Friday, September 23, 2022

Another Great Exodus

David Goldman read this Wall Street Journal article, and tweeted: We are so screwed.

You would think that what with China’s zero-covid policy, along with its human rights violations, that Chinese scientists would be thrilled to be working in America. And yet, among the exoduses that we have been following for you, the exodus of Chinese scientists counts among the most disturbing.

With America’s school systems producing social justice warriors and experts in critical race theory, the jobs in high tech have increasingly been going to people from China. Unfortunately, the products of America’s school system cannot do the jobs. 

The next time you get lost in a reverie about onshoring, put that one in your hookah and puff on it. 

Now, Chinese professors are decamping for what they consider to be friendlier climes. One notes that this group has also contributed to America’s technological innovation, so….

An increasing number of scientists and engineers of Chinese descent are giving up tenured positions at top-tier American universities to leave for China or elsewhere, in a sign of the U.S.’s fading appeal for a group that has been a driver of innovation.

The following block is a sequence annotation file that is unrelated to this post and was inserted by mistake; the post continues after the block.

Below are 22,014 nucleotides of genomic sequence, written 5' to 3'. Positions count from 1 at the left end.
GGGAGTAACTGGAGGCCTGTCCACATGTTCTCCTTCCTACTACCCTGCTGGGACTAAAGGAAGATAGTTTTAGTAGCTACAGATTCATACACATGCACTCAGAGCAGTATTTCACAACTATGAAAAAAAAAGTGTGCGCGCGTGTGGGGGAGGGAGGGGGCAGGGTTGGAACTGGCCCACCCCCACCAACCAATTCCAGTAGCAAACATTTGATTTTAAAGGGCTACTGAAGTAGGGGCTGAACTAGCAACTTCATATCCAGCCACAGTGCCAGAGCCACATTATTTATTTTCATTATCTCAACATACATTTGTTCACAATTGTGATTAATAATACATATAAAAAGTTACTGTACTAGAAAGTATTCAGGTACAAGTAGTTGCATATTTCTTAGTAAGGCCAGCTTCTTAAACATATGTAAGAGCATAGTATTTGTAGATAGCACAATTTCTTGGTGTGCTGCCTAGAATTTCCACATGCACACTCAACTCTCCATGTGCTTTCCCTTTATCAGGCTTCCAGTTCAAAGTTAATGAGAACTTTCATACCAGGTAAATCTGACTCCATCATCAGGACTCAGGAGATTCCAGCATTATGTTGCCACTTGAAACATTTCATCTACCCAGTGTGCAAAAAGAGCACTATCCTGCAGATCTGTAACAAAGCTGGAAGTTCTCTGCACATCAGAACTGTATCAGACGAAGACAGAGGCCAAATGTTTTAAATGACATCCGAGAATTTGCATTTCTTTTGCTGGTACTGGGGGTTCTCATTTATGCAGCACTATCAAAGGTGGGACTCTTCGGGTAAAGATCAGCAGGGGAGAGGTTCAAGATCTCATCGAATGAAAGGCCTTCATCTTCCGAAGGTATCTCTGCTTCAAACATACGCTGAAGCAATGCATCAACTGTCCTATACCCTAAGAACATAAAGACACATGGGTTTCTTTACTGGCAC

And also:

More than 1,400 U.S.-trained Chinese scientists dropped their U.S. academic or corporate affiliation for a Chinese one in 2021, a 22% jump from the previous year, according to data gathered by researchers from Princeton University, Harvard University and the Massachusetts Institute of Technology.

To some extent the problem reflects the rise of China as a leading technological center. To another extent, the Trump administration’s China Initiative, which sowed distrust for potential Chinese spies, sent many scientists packing. They did not like being persecuted for their ethnicity:

Chinese scientists trained in the U.S. have returned to China in increasing numbers over the past two decades as the country has grown more affluent and gained stature as a center of scientific research. In the past decade, China has tried to recruit top researchers through talent programs, but historically the majority elected to stay in the U.S.

Departures from the U.S. rose sharply starting in 2020, however, when the Covid-19 pandemic coincided with an increase in criminal cases filed against academics under the China Initiative, a Trump-era Justice Department program intended to counter national security threats from China.

You might be thinking that this is a good thing. Unfortunately, our diverse social justice warriors cannot replace them.

What fields lost the most people?

The majority of those who spoke to The Wall Street Journal were tenured and naturalized U.S. citizens, and many were experts in aerospace and biology—strategically important fields that Beijing has singled out for increased investment and that were among the most scrutinized under the China Initiative.

One Chinese mechanical-engineering professor said he left a top American university this summer after more than two decades in the U.S. to join a university in Hong Kong, citing a desire to be closer to his aging parents and saying he was fed up with the political environment in the U.S. The scientist, whose children were born in the U.S., said the political atmosphere had grown so tense that he stopped seeking out collaborations with other scientists.